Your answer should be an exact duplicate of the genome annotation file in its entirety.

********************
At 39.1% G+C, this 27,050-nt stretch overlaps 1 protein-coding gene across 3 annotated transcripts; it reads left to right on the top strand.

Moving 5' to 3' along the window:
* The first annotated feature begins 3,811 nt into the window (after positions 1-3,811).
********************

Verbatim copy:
At 39.1% G+C, this 27,050-nt stretch overlaps 1 protein-coding gene across 3 annotated transcripts; it reads left to right on the top strand.

Moving 5' to 3' along the window:
* The first annotated feature begins 3,811 nt into the window (after positions 1-3,811).